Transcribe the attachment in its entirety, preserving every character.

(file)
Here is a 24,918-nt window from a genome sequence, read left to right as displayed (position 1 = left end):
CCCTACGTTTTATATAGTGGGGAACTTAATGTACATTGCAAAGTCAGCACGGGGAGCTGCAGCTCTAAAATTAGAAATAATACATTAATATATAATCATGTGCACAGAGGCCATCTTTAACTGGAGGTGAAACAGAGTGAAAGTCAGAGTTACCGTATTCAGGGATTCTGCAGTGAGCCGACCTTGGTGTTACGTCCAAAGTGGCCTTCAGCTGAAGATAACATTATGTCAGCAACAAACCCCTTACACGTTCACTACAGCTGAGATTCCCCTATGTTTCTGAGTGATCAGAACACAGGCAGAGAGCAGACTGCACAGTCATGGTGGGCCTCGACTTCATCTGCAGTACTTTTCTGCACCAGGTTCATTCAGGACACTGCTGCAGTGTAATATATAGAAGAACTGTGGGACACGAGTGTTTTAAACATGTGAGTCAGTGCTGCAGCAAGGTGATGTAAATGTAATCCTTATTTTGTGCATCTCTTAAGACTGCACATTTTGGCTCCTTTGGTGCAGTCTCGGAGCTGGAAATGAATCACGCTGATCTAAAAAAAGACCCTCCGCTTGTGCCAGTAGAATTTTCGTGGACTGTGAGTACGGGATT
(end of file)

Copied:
Here is a 24,918-nt window from a genome sequence, read left to right as displayed (position 1 = left end):
CCCTACGTTTTATATAGTGGGGAACTTAATGTACATTGCAAAGTCAGCACGGGGAGCTGCAGCTCTAAAATTAGAAATAATACATTAATATATAATCATGTGCACAGAGGCCATCTTTAACTGGAGGTGAAACAGAGTGAAAGTCAGAGTTACCGTATTCAGGGATTCTGCAGTGAGCCGACCTTGGTGTTACGTCCAAAGTGGCCTTCAGCTGAAGATAACATTATGTCAGCAACAAACCCCTTACACGTTCACTACAGCTGAGATTCCCCTATGTTTCTGAGTGATCAGAACACAGGCAGAGAGCAGACTGCACAGTCATGGTGGGCCTCGACTTCATCTGCAGTACTTTTCTGCACCAGGTTCATTCAGGACACTGCTGCAGTGTAATATATAGAAGAACTGTGGGACACGAGTGTTTTAAACATGTGAGTCAGTGCTGCAGCAAGGTGATGTAAATGTAATCCTTATTTTGTGCATCTCTTAAGACTGCACATTTTGGCTCCTTTGGTGCAGTCTCGGAGCTGGAAATGAATCACGCTGATCTAAAAAAAGACCCTCCGCTTGTGCCAGTAGAATTTTCGTGGACTGTGAGTACGGGATT